For decades, Singapore has been tackling the growing pains of a booming Asian city. Fearful that it will become overrun with vehicles, the government has damped demand by making them frightfully expensive. The price of a BMW 320i sedan, for example, is around $140,000, more than three times its average U.S. sticker price, in part because a buyer has to fork out about $55,000 for a "certificate of entitlement." To lessen its dependence on water piped in from its sometimes prickly neighbor Malaysia, the city-state has made its gutters, drains and rivulets a vast basin to catch rainfall. To curb runaway real estate prices, the government recently slapped higher taxes on speculators who try to flip properties and placed limits on loan amounts for second homes. (See pictures of Singapore's high-tech road map to the future.)
These kinds of policies would be denounced as antigrowth or intrusive in the U.S. In Singapore, they represent part of an almost scientific approach to growth. Last year, Singapore's economy grew 14.5%. Direct foreign investment increased 123%, to $37.4 billion. As the country attempts to lift its population by a fifth over the next two decades, from 5.08 million to 6 million, it is linking with the Massachusetts Institute of Technology (MIT) to devise ways to manage its expansion — knowledge it plans to export to other cities. (See pictures of how cities are powered.)
Singapore is a proponent of clustering — attracting an entire industry segment so it builds on itself — and has made money and media two of its priorities. As for the former, Singapore is rapidly becoming the Switzerland of Asia even as the Switzerland of Europe clamps down on its banks, which were running afoul of U.S. tax law. Singapore, while a signatory to international banking covenants, has attracted billions of offshore dollars into its banking system, in part by offering Swiss-like confidentiality. Near its airport sits FreePort, where the wealthy can store, buy and sell artworks and other precious items tax-free, no questions asked.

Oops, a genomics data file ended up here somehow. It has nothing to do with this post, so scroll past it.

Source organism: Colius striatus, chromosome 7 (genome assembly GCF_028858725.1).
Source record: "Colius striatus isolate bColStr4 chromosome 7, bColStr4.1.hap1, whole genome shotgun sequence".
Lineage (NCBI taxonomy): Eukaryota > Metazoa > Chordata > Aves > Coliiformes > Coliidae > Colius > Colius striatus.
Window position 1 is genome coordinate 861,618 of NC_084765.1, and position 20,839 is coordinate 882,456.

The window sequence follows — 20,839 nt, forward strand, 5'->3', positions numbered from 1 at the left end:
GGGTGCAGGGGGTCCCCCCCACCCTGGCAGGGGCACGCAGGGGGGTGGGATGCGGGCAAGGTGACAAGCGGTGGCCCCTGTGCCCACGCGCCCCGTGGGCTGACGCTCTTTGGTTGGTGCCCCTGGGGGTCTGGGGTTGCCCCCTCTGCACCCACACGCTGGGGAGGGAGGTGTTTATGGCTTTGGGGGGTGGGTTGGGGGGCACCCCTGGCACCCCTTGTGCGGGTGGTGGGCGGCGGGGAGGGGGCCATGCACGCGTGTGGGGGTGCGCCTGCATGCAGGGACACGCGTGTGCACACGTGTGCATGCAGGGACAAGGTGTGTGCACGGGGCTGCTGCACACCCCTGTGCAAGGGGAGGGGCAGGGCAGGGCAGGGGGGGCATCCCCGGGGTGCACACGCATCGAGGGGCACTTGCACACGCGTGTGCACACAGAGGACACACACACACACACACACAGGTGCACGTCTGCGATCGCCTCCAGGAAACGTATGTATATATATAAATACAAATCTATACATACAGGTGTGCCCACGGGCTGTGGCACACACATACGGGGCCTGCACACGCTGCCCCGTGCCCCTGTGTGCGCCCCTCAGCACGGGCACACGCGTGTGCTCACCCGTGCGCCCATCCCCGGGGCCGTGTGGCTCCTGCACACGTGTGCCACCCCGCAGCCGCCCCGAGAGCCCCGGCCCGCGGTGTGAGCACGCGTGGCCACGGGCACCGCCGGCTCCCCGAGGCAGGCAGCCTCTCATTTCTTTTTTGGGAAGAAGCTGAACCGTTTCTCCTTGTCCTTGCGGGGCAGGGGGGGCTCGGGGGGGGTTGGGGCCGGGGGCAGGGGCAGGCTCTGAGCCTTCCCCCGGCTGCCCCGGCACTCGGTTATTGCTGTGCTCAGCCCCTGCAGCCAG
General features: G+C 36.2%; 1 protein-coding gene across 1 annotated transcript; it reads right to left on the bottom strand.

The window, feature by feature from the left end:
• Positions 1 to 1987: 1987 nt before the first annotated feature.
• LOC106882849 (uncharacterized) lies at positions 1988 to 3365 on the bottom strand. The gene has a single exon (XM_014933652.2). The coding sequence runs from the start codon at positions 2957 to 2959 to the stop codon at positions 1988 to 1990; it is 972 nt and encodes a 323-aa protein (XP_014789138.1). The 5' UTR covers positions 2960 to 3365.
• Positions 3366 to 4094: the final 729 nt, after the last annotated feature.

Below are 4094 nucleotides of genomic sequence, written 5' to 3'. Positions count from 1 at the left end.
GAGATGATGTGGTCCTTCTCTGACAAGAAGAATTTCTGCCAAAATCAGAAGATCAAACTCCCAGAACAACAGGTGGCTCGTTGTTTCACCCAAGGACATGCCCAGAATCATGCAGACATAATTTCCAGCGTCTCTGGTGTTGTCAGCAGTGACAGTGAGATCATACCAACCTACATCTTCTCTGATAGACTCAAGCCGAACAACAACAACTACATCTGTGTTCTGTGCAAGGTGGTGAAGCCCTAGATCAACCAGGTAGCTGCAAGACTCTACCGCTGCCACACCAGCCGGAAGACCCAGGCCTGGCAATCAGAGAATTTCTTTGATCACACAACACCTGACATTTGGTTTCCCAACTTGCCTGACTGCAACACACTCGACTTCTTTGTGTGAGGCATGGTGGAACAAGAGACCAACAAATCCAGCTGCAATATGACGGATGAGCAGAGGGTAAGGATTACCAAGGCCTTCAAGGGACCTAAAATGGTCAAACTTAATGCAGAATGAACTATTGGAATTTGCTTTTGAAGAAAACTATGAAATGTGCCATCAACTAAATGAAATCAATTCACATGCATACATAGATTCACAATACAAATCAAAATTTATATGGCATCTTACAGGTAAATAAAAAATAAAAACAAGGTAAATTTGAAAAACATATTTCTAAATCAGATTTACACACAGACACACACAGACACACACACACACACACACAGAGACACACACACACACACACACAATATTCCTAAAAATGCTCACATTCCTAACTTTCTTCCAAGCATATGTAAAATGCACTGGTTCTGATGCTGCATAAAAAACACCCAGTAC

Meanwhile, companies are renting space in Mediapolis, a "media ecosystem," as the government calls it, that broke ground Feb. 11. It will include digital production and broadcast facilities and soundstages for content creators, building on an existing animation-industry cluster. Nearby are two other developments, Fusionopolis and Biopolis, which are hubs for engineering and biomedical clusters. Singapore has also recently attracted companies like Procter & Gamble, which is building a $250 million innovation center.
This projected growth is going to be a handful to manage, so Singapore has turned itself into a laboratory, teaming with MIT to form the Singapore-MIT Alliance for Research and Technology (SMART) center to examine the "future of urban mobility" as well as other growth issues. Its purpose? "To study how cities work and how they can work better," says Rohan Abeyaratne, director of the center. Funded by Singapore's National Research Foundation, SMART has drawn nearly 600 researchers. (See more about intelligent cities around the world.)
"Smart apps," downloaded onto commuters' mobile phones, will be the first fruits of the center's research. That's already happening in other cities, but making the lives of commuters easier is only a part of Singapore's plan. As it has done with water conservation — a clutch of innovative Singapore-based companies in that field are doing business in China and the Middle East — Singapore aims to profit from its growing expertise in urban mobility by exporting the apps to traffic-crippled cities like Bangkok, Mumbai and New York.
"They [Singapore] see an enormous potential market in the future for urban transportation solutions," says Amedeo Odoni, the leader of the MIT-Singapore urban-mobility team and a professor of engineering at the university. "The game plan is to become one of the originators of ideas for China, India and the rest of the world. It's a smart strategy." (See TIME's video "What Makes a City Smart?")
Singapore is even shedding its fearsomely dowdy reputation. The city that banned chewing gum has become more liberal in its approach to art and culture and has allowed two multibillion-dollar gambling resorts to be built. Just don't expect Las Vegas — style decadence. In Singapore, even the fun is well managed.